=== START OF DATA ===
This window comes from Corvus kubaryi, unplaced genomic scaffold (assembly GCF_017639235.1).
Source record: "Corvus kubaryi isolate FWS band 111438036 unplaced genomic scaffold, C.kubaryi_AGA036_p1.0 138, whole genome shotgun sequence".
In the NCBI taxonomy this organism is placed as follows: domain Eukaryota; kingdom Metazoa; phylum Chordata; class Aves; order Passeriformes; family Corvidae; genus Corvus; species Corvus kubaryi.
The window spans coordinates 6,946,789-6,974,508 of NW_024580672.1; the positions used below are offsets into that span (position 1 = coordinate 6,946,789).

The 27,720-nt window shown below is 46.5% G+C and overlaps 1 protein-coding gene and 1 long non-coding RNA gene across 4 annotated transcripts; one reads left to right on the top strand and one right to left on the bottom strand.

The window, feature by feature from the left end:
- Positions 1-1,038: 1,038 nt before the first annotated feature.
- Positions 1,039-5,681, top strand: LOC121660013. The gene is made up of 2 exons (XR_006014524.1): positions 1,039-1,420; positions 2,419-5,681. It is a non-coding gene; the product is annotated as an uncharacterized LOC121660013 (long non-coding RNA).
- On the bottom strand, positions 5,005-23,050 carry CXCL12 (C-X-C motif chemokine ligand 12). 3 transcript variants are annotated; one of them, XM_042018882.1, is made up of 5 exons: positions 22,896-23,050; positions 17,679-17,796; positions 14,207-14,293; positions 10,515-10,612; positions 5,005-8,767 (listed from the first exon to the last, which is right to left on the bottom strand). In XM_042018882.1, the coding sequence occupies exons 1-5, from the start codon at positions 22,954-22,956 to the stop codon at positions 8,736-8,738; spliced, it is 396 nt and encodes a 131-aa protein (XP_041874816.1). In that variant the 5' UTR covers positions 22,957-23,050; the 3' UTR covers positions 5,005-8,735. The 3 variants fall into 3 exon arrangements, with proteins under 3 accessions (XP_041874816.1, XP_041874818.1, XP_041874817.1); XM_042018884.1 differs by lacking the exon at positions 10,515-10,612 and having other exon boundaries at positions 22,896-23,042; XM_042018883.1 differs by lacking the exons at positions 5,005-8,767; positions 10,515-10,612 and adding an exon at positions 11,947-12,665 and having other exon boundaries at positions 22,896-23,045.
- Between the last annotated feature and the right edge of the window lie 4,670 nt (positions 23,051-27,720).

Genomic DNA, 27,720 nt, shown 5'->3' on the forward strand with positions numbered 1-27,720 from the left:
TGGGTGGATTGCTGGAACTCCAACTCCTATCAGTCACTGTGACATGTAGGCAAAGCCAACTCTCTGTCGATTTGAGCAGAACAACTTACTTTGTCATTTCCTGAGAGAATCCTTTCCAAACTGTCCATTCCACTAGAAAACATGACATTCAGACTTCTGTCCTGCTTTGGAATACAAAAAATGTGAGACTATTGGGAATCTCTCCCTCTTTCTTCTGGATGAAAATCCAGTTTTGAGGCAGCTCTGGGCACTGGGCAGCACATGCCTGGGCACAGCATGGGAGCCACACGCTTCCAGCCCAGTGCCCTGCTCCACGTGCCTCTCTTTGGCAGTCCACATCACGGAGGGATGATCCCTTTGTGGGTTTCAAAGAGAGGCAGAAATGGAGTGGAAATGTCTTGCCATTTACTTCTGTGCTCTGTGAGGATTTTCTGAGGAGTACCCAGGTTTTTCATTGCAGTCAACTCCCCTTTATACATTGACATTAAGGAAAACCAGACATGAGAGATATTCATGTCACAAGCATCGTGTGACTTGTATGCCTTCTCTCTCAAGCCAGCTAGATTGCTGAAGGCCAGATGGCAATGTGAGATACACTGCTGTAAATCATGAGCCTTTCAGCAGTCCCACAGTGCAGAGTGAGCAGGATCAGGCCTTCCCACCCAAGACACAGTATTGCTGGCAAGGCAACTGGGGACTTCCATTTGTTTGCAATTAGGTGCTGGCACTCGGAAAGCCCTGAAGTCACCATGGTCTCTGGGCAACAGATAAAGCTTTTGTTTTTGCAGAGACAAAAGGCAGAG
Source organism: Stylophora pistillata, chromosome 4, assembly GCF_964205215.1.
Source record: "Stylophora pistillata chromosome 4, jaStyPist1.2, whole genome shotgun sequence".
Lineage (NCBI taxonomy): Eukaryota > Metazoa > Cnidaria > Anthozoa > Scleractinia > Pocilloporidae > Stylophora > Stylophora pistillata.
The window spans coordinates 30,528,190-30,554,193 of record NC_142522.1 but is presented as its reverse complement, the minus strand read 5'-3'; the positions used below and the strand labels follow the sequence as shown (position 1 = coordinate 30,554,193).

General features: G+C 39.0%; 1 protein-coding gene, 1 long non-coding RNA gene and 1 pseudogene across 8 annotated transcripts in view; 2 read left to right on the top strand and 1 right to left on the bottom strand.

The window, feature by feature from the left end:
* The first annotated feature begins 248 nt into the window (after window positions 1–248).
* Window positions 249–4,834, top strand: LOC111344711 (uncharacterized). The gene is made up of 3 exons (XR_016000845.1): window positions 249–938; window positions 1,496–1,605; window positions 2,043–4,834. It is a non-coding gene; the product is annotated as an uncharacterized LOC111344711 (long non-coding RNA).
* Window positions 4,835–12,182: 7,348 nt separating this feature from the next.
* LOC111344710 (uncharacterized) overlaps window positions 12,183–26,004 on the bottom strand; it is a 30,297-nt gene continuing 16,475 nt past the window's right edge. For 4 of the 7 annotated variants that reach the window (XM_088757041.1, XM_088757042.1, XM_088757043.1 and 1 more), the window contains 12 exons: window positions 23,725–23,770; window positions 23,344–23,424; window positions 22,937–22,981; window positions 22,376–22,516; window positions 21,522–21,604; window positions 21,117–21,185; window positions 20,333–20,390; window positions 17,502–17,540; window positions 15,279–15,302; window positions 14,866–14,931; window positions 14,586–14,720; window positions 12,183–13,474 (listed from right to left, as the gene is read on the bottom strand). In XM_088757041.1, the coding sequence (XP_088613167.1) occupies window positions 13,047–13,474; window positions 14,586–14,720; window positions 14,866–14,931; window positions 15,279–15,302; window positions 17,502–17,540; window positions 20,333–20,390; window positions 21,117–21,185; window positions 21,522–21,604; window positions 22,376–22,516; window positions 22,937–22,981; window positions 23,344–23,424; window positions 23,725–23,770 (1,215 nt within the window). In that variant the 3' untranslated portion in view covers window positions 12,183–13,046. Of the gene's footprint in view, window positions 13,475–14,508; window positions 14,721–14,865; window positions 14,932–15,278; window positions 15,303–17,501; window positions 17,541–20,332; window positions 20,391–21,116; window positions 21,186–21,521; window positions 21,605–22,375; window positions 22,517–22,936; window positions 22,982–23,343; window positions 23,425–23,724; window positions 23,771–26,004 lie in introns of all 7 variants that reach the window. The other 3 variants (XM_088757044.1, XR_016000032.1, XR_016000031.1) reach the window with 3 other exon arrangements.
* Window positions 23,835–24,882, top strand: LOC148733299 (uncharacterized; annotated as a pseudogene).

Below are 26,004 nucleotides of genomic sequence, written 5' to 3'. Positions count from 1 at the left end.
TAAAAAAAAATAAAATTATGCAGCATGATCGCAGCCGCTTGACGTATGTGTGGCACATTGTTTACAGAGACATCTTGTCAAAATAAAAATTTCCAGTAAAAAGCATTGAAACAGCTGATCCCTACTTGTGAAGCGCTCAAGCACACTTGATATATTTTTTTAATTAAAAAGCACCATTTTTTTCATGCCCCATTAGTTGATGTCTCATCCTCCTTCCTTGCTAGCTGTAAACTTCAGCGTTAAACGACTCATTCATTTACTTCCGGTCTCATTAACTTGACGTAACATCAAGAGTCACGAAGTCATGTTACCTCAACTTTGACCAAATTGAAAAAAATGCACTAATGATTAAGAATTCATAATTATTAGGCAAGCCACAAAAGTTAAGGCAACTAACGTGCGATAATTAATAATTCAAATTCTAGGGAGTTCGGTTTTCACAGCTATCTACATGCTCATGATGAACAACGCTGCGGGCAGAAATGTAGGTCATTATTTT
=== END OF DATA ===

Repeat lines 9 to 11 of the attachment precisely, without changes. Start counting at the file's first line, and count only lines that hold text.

- On the bottom strand, positions 5,005-23,050 carry CXCL12 (C-X-C motif chemokine ligand 12). 3 transcript variants are annotated; one of them, XM_042018882.1, is made up of 5 exons: positions 22,896-23,050; positions 17,679-17,796; positions 14,207-14,293; positions 10,515-10,612; positions 5,005-8,767 (listed from the first exon to the last, which is right to left on the bottom strand). In XM_042018882.1, the coding sequence occupies exons 1-5, from the start codon at positions 22,954-22,956 to the stop codon at positions 8,736-8,738; spliced, it is 396 nt and encodes a 131-aa protein (XP_041874816.1). In that variant the 5' UTR covers positions 22,957-23,050; the 3' UTR covers positions 5,005-8,735. The 3 variants fall into 3 exon arrangements, with proteins under 3 accessions (XP_041874816.1, XP_041874818.1, XP_041874817.1); XM_042018884.1 differs by lacking the exon at positions 10,515-10,612 and having other exon boundaries at positions 22,896-23,042; XM_042018883.1 differs by lacking the exons at positions 5,005-8,767; positions 10,515-10,612 and adding an exon at positions 11,947-12,665 and having other exon boundaries at positions 22,896-23,045.
- Between the last annotated feature and the right edge of the window lie 4,670 nt (positions 23,051-27,720).

Genomic DNA, 27,720 nt, shown 5'->3' on the forward strand with positions numbered 1-27,720 from the left: